When Khaled Beydoun set foot on UCLA School of Law’s campus as a first-year law student, he could never have imagined how quickly the world would change around him.
Two weeks into law school, the 9/11 terror attacks happened, and Beydoun, who is Arab American and Muslim, felt that his community became collateral damage in the aftermath.
“Suddenly, I found myself far from home, far from family and loved ones, and alone in a city where I had few friends,” he said. “In that moment, learning the law was far more than an intellectual journey or a professional education but a mandate to make sense of a world turned on its head — a world where my faith and my community were targets of a global war on terror.”
UCLA Law’s Critical Race Studies program became his haven.
“Being at UCLA Law, and studying critical race theory, was the ideal place to be — and two decades later, the very reason I am where I am today,” he said.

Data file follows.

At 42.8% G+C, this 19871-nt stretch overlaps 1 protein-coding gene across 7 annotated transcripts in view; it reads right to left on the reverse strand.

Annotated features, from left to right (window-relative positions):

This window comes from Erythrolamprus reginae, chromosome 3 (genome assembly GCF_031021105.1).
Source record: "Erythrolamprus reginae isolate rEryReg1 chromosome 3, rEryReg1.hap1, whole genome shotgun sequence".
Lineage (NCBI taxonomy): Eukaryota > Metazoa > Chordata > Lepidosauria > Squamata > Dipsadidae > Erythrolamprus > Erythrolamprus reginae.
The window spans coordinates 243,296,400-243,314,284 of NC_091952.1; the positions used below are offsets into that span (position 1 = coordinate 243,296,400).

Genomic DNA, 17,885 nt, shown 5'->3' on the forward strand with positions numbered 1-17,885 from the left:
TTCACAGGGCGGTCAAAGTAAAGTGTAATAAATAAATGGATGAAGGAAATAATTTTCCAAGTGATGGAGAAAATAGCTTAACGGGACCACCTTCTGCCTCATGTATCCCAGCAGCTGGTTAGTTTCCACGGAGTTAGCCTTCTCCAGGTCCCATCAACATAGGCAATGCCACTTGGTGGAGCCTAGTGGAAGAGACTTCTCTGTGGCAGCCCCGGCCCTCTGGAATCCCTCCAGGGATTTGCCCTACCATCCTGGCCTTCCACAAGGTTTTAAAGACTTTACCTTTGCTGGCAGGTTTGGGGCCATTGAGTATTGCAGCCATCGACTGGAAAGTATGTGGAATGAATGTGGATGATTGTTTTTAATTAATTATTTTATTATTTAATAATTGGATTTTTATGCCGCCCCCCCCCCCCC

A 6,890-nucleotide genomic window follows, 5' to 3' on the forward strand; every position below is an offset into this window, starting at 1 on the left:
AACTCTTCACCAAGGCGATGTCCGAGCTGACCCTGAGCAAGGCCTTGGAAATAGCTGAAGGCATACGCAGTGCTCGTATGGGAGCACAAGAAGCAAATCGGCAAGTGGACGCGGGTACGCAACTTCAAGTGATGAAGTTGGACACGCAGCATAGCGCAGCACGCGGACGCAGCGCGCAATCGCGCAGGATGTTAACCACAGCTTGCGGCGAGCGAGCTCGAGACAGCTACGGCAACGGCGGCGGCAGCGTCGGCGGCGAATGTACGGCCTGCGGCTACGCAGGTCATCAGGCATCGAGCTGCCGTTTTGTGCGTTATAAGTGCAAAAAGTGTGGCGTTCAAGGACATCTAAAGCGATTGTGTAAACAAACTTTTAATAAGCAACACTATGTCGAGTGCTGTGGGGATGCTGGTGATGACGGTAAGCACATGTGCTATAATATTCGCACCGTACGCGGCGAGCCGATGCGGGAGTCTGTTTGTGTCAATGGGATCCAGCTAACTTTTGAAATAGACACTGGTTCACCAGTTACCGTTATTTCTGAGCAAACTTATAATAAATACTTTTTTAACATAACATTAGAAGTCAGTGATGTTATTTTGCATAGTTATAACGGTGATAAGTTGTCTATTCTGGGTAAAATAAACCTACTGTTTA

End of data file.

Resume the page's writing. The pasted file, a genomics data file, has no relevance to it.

After graduating from UCLA Law in 2004, Beydoun went on to earn a master’s degree in law from the University of Toronto and master of education degree in technology, innovation and education from Harvard University. Currently, he is an associate professor of law at Wayne State University in Detroit, where he is also associate director of civil rights and social justice at the Damon J. Keith Center for Civil Rights.
We spoke with Beydoun about his background, his time at UCLA Law and his advice to law students from underrepresented and historically excluded backgrounds.
Tell us a bit about your heritage. Where is your family from originally? What does your Arab American heritage mean to you?
My father, who passed away, is from Lebanon. My mother is from Cairo, Egypt, and I am very proudly Lebanese, Egyptian and American. I was born in Egypt but spent two years growing up in the thick of the Lebanese civil war, at a time when the nation fractured across religious, sectarian and regional lines. My Arab heritage and Muslim identity are very important to me and, in fact, became even more important as the war on terror intensified and expanded.
I come from a single-parent, working-class immigrant household. We came to this country as refugees when I was a toddler, and I feel very fortunate to not only be where I am today but also alive to tell the story of those slain by unjust wars, occupying forces, proxy wars and wars on terror.